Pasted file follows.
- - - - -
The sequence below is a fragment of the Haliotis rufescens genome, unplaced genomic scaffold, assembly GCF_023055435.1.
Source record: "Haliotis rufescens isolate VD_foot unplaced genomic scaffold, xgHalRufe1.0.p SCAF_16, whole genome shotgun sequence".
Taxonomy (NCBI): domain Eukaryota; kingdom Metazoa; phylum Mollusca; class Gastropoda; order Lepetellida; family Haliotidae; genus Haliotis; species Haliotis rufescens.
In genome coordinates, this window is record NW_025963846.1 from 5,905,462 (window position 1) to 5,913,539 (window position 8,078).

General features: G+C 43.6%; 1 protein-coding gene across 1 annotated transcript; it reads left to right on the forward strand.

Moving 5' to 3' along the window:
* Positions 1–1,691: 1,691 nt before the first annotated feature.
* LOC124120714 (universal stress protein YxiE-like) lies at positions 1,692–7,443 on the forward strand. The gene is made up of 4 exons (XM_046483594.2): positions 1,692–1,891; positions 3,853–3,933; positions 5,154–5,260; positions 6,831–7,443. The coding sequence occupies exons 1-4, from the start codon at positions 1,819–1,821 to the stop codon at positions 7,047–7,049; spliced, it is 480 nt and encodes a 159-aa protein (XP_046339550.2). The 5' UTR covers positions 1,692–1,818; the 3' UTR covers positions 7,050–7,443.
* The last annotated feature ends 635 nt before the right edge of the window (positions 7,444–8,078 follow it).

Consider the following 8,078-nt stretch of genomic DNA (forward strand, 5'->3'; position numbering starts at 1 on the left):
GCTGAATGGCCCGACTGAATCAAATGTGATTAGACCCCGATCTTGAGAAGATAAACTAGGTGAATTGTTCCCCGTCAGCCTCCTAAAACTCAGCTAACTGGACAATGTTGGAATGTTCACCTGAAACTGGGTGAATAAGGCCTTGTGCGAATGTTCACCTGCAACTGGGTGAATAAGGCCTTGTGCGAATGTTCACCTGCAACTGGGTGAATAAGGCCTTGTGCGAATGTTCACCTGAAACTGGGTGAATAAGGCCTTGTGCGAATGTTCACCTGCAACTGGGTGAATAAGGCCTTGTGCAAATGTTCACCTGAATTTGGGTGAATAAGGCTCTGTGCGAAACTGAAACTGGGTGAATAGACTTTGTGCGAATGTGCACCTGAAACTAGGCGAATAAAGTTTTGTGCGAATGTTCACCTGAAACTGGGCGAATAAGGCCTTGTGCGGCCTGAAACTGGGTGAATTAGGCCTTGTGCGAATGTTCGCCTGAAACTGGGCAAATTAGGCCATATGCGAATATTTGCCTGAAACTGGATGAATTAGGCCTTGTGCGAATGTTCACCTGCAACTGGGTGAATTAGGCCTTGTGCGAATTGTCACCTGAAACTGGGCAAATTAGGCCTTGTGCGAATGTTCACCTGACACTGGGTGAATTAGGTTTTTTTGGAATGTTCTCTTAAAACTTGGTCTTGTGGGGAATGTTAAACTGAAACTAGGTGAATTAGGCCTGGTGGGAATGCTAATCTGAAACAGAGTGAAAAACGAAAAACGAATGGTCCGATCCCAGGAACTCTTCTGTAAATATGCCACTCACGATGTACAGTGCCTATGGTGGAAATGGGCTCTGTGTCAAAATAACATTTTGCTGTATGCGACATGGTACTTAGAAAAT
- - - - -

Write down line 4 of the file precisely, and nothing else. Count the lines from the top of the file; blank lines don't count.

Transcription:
In genome coordinates, this window is record NW_025963846.1 from 5,905,462 (window position 1) to 5,913,539 (window position 8,078).